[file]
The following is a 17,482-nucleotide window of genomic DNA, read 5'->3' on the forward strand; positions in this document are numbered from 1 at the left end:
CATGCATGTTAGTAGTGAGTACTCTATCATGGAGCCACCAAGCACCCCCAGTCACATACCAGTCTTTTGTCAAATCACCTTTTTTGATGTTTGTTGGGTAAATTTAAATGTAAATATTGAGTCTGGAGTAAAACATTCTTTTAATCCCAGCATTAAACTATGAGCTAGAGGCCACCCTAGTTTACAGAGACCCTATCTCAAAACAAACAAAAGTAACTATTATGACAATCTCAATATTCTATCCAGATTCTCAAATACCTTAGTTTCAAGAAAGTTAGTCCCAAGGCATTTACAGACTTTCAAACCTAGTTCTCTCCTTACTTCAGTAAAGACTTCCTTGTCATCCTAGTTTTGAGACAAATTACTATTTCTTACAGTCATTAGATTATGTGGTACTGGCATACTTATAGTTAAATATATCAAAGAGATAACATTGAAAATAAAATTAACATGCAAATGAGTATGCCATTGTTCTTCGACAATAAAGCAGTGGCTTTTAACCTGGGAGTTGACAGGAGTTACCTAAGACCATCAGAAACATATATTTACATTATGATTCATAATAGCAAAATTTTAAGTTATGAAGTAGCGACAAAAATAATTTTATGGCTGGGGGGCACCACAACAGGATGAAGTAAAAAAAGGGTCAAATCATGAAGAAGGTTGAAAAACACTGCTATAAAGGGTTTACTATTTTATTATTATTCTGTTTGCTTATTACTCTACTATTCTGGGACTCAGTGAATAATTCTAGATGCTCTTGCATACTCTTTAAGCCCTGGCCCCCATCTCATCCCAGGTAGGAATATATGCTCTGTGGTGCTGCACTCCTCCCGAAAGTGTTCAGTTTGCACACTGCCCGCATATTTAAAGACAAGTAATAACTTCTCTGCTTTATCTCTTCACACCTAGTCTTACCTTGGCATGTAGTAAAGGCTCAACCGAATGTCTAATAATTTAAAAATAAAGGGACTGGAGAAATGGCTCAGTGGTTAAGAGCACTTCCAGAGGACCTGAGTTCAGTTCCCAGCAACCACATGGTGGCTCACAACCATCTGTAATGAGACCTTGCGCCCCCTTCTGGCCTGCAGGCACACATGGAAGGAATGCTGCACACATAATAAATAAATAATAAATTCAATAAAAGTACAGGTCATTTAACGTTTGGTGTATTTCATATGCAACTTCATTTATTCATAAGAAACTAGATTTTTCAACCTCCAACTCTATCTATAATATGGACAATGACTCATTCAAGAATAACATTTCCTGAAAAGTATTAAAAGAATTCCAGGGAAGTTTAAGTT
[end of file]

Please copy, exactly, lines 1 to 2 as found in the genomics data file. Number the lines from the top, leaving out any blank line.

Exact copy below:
The following is a 17,482-nucleotide window of genomic DNA, read 5'->3' on the forward strand; positions in this document are numbered from 1 at the left end:
CATGCATGTTAGTAGTGAGTACTCTATCATGGAGCCACCAAGCACCCCCAGTCACATACCAGTCTTTTGTCAAATCACCTTTTTTGATGTTTGTTGGGTAAATTTAAATGTAAATATTGAGTCTGGAGTAAAACATTCTTTTAATCCCAGCATTAAACTATGAGCTAGAGGCCACCCTAGTTTACAGAGACCCTATCTCAAAACAAACAAAAGTAACTATTATGACAATCTCAATATTCTATCCAGATTCTCAAATACCTTAGTTTCAAGAAAGTTAGTCCCAAGGCATTTACAGACTTTCAAACCTAGTTCTCTCCTTACTTCAGTAAAGACTTCCTTGTCATCCTAGTTTTGAGACAAATTACTATTTCTTACAGTCATTAGATTATGTGGTACTGGCATACTTATAGTTAAATATATCAAAGAGATAACATTGAAAATAAAATTAACATGCAAATGAGTATGCCATTGTTCTTCGACAATAAAGCAGTGGCTTTTAACCTGGGAGTTGACAGGAGTTACCTAAGACCATCAGAAACATATATTTACATTATGATTCATAATAGCAAAATTTTAAGTTATGAAGTAGCGACAAAAATAATTTTATGGCTGGGGGGCACCACAACAGGATGAAGTAAAAAAAGGGTCAAATCATGAAGAAGGTTGAAAAACACTGCTATAAAGGGTTTACTATTTTATTATTATTCTGTTTGCTTATTACTCTACTATTCTGGGACTCAGTGAATAATTCTAGATGCTCTTGCATACTCTTTAAGCCCTGGCCCCCATCTCATCCCAGGTAGGAATATATGCTCTGTGGTGCTGCACTCCTCCCGAAAGTGTTCAGTTTGCACACTGCCCGCATATTTAAAGACAAGTAATAACTTCTCTGCTTTATCTCTTCACACCTAGTCTTACCTTGGCATGTAGTAAAGGCTCAACCGAATGTCTAATAATTTAAAAATAAAGGGACTGGAGAAATGGCTCAGTGGTTAAGAGCACTTCCAGAGGACCTGAGTTCAGTTCCCAGCAACCACATGGTGGCTCACAACCATCTGTAATGAGACCTTGCGCCCCCTTCTGGCCTGCAGGCACACATGGAAGGAATGCTGCACACATAATAAATAAATAATAAATTCAATAAAAGTACAGGTCATTTAACGTTTGGTGTATTTCATATGCAACTTCATTTATTCATAAGAAACTAGATTTTTCAACCTCCAACTCTATCTATAATATGGACAATGACTCATTCAAGAATAACATTTCCTGAAAAGTATTAAAAGAATTCCAGGGAAGTTTAAGTT